Netflix will be available on Comcast cable box 'next week'

Here's what it would look like if the FCC changed your cable box
Here's what it would look like if the FCC changed your cable box

Cable boxes may not be going away just yet, but there is a consolation prize.

Netflix will officially launch on Comcast's Xfinity X1 set-top boxes next week, making it easier for these cable subscribers to browse Netflix shows and films along with other TV programming.

Comcast (CCV) and Netflix (NFLX) confirmed the launch timing on Friday. The two companies first announced an agreement to bring Netflix to cable boxes in July.

Once it launches, Xfinity customers who subscribe to Netflix will be able to watch older seasons of popular shows like The Walking Dead (available on Netflix) and the current season (available through Xfinity) all on the same platform.

Subscribers will also be able to search for actors and titles across all this content at once, rather than having to toggle between entertainment apps.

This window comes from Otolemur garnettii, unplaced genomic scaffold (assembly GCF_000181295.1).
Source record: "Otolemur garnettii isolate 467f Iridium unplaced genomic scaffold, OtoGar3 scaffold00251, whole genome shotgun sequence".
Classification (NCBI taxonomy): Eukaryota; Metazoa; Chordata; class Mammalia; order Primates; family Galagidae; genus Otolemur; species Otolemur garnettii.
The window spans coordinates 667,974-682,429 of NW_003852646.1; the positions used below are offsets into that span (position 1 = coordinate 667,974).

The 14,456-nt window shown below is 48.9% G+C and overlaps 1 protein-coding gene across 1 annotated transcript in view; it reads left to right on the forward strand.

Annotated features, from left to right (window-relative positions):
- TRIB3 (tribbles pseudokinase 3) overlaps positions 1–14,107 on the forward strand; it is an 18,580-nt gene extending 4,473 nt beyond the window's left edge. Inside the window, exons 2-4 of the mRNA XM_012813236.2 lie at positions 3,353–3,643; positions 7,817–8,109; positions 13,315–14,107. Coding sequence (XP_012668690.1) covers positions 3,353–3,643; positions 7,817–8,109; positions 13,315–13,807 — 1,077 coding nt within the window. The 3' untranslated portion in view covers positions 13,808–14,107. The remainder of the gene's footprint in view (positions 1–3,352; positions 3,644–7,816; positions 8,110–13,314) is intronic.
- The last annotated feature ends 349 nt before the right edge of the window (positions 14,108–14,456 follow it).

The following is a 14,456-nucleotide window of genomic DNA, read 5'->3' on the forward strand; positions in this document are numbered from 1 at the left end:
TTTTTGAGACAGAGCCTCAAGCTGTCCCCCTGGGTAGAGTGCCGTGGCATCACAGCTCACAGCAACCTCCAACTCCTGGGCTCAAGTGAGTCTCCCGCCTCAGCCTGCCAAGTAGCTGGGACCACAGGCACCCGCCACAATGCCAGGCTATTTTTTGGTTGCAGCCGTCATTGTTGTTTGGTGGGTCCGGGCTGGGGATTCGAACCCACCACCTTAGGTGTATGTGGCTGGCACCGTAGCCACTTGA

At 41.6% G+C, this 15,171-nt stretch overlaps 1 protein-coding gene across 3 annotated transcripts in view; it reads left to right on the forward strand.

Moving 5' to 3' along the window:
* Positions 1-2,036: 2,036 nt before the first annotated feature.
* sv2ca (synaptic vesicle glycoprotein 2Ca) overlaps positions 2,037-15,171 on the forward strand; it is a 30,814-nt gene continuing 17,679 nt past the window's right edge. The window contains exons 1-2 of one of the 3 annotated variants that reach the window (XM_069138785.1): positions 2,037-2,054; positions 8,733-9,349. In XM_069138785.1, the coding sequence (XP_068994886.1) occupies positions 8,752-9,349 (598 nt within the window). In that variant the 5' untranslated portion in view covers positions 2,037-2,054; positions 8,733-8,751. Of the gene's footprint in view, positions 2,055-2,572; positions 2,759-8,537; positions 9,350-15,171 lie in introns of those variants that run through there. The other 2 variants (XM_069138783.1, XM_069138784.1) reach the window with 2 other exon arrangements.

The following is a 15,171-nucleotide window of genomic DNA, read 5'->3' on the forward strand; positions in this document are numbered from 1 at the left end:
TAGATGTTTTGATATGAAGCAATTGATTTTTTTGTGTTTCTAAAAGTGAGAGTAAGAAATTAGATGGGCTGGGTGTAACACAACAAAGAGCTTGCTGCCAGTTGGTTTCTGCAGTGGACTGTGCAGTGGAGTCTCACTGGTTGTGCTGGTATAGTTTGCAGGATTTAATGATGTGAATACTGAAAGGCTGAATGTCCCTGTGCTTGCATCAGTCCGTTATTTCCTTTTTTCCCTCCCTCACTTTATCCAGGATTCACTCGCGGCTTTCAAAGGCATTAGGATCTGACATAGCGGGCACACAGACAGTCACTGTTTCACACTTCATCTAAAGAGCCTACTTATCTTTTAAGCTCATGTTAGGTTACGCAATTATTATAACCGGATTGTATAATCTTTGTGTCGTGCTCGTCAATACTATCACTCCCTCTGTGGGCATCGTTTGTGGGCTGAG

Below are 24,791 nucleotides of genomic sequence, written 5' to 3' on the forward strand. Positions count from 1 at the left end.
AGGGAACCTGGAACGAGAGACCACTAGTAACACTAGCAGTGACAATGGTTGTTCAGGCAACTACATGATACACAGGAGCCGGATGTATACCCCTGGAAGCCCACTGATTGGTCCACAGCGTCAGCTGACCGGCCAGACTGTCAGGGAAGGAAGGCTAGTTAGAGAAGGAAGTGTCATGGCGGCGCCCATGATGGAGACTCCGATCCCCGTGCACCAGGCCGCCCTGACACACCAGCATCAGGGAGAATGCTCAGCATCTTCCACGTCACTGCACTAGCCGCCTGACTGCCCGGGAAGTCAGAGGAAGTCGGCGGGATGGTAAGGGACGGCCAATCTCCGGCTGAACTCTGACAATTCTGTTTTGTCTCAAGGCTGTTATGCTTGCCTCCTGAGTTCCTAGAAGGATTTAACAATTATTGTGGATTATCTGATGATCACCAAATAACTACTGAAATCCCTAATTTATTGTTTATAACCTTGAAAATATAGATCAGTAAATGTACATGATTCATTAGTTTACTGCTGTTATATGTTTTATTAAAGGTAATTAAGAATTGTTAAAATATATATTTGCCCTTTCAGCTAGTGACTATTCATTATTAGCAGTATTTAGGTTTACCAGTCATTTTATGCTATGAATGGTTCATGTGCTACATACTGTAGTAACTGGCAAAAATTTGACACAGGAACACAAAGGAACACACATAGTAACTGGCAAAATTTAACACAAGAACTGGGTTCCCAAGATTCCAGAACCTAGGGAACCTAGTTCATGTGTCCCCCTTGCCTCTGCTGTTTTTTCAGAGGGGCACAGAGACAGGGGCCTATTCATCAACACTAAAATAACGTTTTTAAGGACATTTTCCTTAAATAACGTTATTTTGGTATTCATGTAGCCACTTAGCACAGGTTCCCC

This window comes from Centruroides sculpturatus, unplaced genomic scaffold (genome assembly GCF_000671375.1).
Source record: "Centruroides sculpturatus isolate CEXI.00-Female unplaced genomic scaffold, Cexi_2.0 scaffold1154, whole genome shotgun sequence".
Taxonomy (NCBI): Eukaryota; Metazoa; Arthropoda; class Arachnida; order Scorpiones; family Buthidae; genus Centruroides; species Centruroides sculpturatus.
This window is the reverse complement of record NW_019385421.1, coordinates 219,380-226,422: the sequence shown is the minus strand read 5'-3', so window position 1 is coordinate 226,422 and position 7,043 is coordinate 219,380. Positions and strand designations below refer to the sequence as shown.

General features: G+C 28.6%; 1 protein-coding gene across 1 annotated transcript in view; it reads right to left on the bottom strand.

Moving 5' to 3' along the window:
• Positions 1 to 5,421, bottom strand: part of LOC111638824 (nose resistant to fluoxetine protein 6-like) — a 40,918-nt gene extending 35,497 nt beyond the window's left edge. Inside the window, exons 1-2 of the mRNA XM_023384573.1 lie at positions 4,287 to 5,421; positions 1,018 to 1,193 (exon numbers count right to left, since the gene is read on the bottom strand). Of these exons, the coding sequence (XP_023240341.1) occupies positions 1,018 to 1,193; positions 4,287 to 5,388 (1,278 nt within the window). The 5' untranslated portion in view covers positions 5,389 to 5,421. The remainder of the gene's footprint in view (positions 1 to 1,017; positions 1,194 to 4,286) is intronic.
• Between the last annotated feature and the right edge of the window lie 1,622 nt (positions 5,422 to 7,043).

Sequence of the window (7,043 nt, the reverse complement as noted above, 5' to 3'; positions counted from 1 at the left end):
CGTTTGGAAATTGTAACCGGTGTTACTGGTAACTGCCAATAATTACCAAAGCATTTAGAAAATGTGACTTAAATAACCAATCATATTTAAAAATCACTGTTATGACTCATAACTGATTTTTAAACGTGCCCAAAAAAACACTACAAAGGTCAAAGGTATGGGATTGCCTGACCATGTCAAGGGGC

The partnership represents a sea change for the two companies who have previously butted heads on issues like net neutrality.

Related: Google vs the cable guys: the big fight over the little set-top box in your home

For Netflix, the agreement fills in one of the last big missing pieces for getting its content in front of viewers.

Netflix was already available on gaming consoles, smart TVs, smartphones and tablets. Now it's expanding its presence on cable boxes. It previously inked deals to be featured on Dish and TiVo boxes.

For Comcast, the deal may help keep its set-top boxes competitive. But it also comes amid looming regulation to do away with pricey cable boxes and let users find shows from multiple services in one place.

The Federal Communications Commission has been locked in a fierce battle this year with the cable industry over a proposal to let third parties like Apple (AAPL) and Google (GOOGL) sell cable devices that would incorporate streaming services like Netflix.

Cable companies argued the proposal would give tech giants free access to raw TV streams, potentially upending existing licensing deals and the way their programming is packaged.

More recently, the FCC shifted its focus to a proposal that would require large cable and satellite TV companies to make their content available in apps on competing devices, doing away with the need to rent cable boxes.

However, the FCC has delayed a vote on that proposal indefinitely amid pushback from cable providers, media companies and politicians.

By bringing Netflix to cable boxes, Comcast may show -- intentionally or not -- that it can be an open platform for streaming services without additional regulation.

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